SEC Proposes Rules Eliminating Prohibition Against General Solicitation and General Advertising in Certain Private Placements

by Pillsbury Winthrop Shaw Pittman LLP
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[authors: Louis A. Bevilacqua, Robert B. Robbins, Joseph R. Tiano, Jr.]

On April 5, 2012, the Jumpstart Our Business Startups Act (the JOBS Act) was signed into law by President Obama with strong bipartisan support. The JOBS Act directed the Securities and Exchange Commission (SEC) to amend Rule 506 of Regulation D under the Securities Act of 1933 to permit general solicitation or general advertising in unregistered offerings made under Rule 506, provided that all purchasers of the securities are accredited investors. The SEC proposed rules on August 29, 2012 to implement that requirement.

Proposed Amendments to Rule 506 and Form D
Section 4(a)(2) of the Securities Act creates the private placement offering exemption by exempting from registration the offer and sale of securities by an issuer in a transaction “not involving any public offering.” This exemption has been interpreted to restrict an issuer from using public announcements, advertising or general solicitations when offering and selling securities. Rule 506, which creates a “safe harbor” for issuers seeking to use the Section 4(a)(2) exemption, expressly prohibits the issuer, or any person acting on its behalf, from offering or selling securities through any form of general solicitation. The JOBS Act requires the SEC to amend Rule 506 to eliminate the prohibition on general solicitation and general advertising. However, this mandate does not affect Section 4(a)(2) offerings in general.

In order to comply with the JOBS Act mandate, the SEC proposed new Rule 506(c), which would permit the use of general solicitation to offer and sell securities under Rule 506 if the following conditions are satisfied:

  • the issuer must take reasonable steps to verify that the purchasers of the securities are accredited investors;
  • all purchasers of securities must be accredited investors, either because they come within one of the enumerated categories of persons that qualify as accredited investors or the issuer reasonably believes that they do, at the time of the sale of securities; and
  • all terms and conditions of Rule 501 and 502(c) and 502(d) must be satisfied.

Any offerings conducted by an issuer under proposed Rule 506(c) would not be subject to Rule 502(c), which contains the prohibition against general solicitation.

The proposed rule preserves an issuer’s ability to undertake a Rule 506 offering without any general solicitation or advertising. In that case, issuers need not take “reasonable steps” to verify a purchaser’s accredited investor status (i.e., they can rely on an investor’s self-certification) and they may still sell privately to up to 35 non-accredited investors who meet Rule 506(b)’s sophistication requirements.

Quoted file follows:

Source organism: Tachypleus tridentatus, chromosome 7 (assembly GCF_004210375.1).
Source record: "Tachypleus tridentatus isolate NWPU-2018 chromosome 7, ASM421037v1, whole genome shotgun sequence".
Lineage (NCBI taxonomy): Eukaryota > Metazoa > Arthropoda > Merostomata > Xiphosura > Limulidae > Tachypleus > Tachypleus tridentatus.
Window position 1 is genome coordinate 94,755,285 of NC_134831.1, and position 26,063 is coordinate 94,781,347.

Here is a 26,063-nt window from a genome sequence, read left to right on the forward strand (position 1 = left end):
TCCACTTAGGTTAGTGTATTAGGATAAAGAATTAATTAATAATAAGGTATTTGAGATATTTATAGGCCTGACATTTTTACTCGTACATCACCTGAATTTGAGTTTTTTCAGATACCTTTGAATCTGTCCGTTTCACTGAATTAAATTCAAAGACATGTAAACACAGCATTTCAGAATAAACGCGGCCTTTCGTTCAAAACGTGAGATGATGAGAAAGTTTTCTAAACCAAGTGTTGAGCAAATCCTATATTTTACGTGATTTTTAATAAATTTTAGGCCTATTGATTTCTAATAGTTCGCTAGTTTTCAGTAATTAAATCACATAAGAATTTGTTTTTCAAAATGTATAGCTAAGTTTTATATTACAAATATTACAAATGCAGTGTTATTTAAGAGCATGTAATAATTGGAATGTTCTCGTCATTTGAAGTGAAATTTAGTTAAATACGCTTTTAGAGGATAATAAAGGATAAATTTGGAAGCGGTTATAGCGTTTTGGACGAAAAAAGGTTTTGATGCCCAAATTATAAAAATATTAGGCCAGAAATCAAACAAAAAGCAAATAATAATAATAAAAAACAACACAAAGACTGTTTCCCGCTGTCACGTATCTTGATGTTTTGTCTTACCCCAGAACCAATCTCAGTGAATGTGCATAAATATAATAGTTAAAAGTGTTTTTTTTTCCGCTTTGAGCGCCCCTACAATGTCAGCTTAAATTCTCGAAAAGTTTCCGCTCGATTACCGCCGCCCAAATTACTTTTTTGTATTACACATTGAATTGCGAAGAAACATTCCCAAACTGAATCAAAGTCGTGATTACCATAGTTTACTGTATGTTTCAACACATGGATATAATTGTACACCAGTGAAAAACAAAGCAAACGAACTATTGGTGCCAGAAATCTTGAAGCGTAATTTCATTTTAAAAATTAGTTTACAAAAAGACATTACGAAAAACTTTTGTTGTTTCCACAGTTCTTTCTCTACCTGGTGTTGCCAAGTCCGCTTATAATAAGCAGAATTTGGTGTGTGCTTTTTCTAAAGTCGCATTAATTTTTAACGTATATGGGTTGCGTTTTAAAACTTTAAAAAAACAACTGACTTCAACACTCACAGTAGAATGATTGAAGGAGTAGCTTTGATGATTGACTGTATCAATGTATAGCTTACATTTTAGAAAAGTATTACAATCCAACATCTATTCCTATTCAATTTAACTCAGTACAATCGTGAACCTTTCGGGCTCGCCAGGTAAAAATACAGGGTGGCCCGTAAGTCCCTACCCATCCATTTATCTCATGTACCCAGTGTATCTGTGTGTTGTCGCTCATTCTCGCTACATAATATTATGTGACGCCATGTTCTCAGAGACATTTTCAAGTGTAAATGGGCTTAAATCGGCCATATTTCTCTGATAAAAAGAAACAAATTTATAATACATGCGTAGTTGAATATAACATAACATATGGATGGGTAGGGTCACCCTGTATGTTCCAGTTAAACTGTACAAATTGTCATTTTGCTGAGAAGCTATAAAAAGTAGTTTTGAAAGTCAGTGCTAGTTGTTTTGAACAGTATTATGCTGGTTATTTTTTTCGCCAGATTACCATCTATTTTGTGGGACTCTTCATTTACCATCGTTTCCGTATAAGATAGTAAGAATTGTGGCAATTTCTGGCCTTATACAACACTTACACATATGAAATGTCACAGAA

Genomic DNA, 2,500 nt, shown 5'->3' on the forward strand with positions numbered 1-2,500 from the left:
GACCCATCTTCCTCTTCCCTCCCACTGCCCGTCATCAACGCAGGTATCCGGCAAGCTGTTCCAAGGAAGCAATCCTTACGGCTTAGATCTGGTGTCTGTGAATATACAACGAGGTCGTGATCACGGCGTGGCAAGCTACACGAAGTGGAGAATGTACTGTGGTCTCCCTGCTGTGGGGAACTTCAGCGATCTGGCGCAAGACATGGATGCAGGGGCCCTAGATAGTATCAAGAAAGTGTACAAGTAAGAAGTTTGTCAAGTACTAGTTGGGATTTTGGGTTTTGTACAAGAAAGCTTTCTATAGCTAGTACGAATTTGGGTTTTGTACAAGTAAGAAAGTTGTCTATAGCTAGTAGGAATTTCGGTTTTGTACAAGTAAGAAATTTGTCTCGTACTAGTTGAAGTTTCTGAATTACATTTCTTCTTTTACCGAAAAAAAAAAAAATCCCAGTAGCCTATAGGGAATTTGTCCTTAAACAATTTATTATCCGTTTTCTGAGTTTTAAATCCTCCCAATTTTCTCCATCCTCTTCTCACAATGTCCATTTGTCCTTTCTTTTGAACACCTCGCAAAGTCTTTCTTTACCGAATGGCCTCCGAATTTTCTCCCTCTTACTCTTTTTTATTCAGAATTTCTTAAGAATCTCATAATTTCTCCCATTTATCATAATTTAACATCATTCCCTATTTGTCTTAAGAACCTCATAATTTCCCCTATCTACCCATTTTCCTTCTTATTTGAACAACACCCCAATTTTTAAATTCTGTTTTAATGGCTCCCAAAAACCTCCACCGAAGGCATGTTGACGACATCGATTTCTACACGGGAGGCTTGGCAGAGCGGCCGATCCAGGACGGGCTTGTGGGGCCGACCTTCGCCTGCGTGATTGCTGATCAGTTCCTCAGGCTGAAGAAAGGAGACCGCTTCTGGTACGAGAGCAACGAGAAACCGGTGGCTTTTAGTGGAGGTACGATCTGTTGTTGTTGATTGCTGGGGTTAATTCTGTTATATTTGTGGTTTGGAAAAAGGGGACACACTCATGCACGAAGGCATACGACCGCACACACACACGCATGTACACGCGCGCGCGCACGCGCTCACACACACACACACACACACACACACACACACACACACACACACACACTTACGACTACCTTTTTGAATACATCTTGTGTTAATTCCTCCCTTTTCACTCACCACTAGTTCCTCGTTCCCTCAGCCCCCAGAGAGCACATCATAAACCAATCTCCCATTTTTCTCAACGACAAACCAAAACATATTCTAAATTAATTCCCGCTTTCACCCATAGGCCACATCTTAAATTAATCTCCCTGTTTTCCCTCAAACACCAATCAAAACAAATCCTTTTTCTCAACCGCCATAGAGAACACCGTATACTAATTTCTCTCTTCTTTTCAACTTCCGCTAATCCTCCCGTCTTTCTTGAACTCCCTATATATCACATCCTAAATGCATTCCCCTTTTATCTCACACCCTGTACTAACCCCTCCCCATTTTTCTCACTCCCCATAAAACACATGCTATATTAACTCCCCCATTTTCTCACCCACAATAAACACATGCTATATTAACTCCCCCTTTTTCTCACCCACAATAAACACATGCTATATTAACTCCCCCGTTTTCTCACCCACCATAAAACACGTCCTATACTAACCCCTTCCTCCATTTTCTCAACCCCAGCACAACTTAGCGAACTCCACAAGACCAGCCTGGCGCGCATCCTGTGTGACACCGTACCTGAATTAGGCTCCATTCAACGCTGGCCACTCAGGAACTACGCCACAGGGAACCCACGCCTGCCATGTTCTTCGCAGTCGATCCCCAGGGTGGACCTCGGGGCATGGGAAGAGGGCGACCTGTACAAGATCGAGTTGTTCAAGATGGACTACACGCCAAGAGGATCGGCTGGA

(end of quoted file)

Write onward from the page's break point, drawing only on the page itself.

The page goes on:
Unlike in past releases, the SEC did not propose any special rules for certain categories of issuers that might present heightened investor protection concerns such as shell companies, blank check companies and issuers of penny stock.

Reasonable Steps to Verify Accredited Investor Status
The SEC noted that the purpose of the verification mandate is to address concerns, and reduce the risk, that the use of general solicitation under Rule 506 may result in sales to non-accredited investors. The SEC also noted that amendments to Rule 506 must be flexible to accommodate different types of issuers and different types of accredited investors (natural persons, public and private for profit and not-for-profit corporations, general and limited partnerships, business and other types of trusts and funds and other types of collective investment vehicles) that may purchase securities in these offerings. The SEC also made it clear that the determination of whether the steps taken by an issuer to verify the accredited status of an investor are reasonable is an objective determination based on the particular facts and circumstances of each transaction.

The SEC provided a non-exclusive list of factors that an issuer would consider when determining the reasonableness of the steps taken to verify that a purchaser is an accredited investor, including, the nature of the purchaser, the amount and type of information that the issuer has about the purchaser and the nature of the offering (including the manner in which the issuer was solicited and the terms of the offering, such as minimum investment amount).

Nature of the Purchaser
The definition of accredited investor in Rule 501(a) of Regulation D identifies several different types of accredited investors. The SEC noted that some investors are accredited because of their status, e.g., a registered broker or dealer or a registered investment company. Other investors are accredited because of a combination of their status and economic wherewithal, such as a state pension plan that has total assets in excess of $5 million, or a corporation with total assets in excess of $5 million. Finally, natural persons are accredited because of their net worth or total income.